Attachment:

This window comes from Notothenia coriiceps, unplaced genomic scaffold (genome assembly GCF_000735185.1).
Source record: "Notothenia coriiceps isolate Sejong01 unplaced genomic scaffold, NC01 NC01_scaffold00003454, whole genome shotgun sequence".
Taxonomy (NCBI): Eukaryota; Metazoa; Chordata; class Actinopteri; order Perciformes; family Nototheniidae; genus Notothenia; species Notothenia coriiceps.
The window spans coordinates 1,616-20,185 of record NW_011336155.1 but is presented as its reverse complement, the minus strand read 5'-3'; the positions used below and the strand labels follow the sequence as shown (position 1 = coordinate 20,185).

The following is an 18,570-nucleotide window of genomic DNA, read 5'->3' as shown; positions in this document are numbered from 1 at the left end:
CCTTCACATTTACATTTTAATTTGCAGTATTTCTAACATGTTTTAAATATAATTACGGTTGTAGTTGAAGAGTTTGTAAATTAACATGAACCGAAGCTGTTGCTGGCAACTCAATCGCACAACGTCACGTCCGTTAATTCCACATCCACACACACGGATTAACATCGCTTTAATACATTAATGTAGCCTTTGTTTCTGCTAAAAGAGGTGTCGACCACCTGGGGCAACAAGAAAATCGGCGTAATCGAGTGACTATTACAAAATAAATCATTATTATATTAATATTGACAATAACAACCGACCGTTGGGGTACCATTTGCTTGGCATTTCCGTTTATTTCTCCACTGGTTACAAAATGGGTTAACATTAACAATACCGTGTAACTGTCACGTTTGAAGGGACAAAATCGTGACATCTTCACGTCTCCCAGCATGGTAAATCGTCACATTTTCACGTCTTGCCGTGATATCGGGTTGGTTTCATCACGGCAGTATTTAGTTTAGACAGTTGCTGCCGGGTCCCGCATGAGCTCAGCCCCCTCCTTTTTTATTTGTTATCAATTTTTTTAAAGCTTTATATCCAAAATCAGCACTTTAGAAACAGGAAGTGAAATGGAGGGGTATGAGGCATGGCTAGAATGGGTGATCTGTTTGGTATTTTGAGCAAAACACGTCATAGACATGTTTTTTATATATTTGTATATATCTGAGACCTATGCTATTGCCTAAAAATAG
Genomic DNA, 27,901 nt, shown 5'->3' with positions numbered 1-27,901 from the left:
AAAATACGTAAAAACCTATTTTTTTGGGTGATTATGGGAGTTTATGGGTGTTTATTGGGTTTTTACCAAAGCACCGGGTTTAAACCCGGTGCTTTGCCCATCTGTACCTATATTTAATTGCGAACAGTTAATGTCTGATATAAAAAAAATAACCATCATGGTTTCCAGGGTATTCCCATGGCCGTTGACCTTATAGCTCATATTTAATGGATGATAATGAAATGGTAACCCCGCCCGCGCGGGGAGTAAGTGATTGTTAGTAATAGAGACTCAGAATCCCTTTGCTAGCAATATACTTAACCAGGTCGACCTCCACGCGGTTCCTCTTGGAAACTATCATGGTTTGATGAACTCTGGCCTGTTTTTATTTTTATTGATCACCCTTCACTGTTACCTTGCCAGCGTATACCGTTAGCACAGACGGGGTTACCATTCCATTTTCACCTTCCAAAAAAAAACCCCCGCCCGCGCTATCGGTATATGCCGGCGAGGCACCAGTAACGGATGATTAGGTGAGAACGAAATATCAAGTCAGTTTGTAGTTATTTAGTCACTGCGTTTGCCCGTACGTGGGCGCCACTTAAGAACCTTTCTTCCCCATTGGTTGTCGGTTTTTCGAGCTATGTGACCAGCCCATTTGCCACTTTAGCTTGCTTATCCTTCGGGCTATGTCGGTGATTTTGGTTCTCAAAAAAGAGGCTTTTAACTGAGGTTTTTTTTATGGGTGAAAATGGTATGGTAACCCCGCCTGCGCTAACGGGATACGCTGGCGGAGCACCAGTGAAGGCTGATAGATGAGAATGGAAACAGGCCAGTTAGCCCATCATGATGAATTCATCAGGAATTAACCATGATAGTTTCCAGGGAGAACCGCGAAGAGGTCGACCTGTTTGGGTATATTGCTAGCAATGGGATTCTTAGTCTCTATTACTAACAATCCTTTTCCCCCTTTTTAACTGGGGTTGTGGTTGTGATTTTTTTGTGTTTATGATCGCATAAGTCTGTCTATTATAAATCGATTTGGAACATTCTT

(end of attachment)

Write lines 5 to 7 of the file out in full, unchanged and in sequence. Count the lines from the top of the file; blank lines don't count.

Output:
The following is an 18,570-nucleotide window of genomic DNA, read 5'->3' as shown; positions in this document are numbered from 1 at the left end:
CCTTCACATTTACATTTTAATTTGCAGTATTTCTAACATGTTTTAAATATAATTACGGTTGTAGTTGAAGAGTTTGTAAATTAACATGAACCGAAGCTGTTGCTGGCAACTCAATCGCACAACGTCACGTCCGTTAATTCCACATCCACACACACGGATTAACATCGCTTTAATACATTAATGTAGCCTTTGTTTCTGCTAAAAGAGGTGTCGACCACCTGGGGCAACAAGAAAATCGGCGTAATCGAGTGACTATTACAAAATAAATCATTATTATATTAATATTGACAATAACAACCGACCGTTGGGGTACCATTTGCTTGGCATTTCCGTTTATTTCTCCACTGGTTACAAAATGGGTTAACATTAACAATACCGTGTAACTGTCACGTTTGAAGGGACAAAATCGTGACATCTTCACGTCTCCCAGCATGGTAAATCGTCACATTTTCACGTCTTGCCGTGATATCGGGTTGGTTTCATCACGGCAGTATTTAGTTTAGACAGTTGCTGCCGGGTCCCGCATGAGCTCAGCCCCCTCCTTTTTTATTTGTTATCAATTTTTTTAAAGCTTTATATCCAAAATCAGCACTTTAGAAACAGGAAGTGAAATGGAGGGGTATGAGGCATGGCTAGAATGGGTGATCTGTTTGGTATTTTGAGCAAAACACGTCATAGACATGTTTTTTATATATTTGTATATATCTGAGACCTATGCTATTGCCTAAAAATAG
Genomic DNA, 27,901 nt, shown 5'->3' with positions numbered 1-27,901 from the left: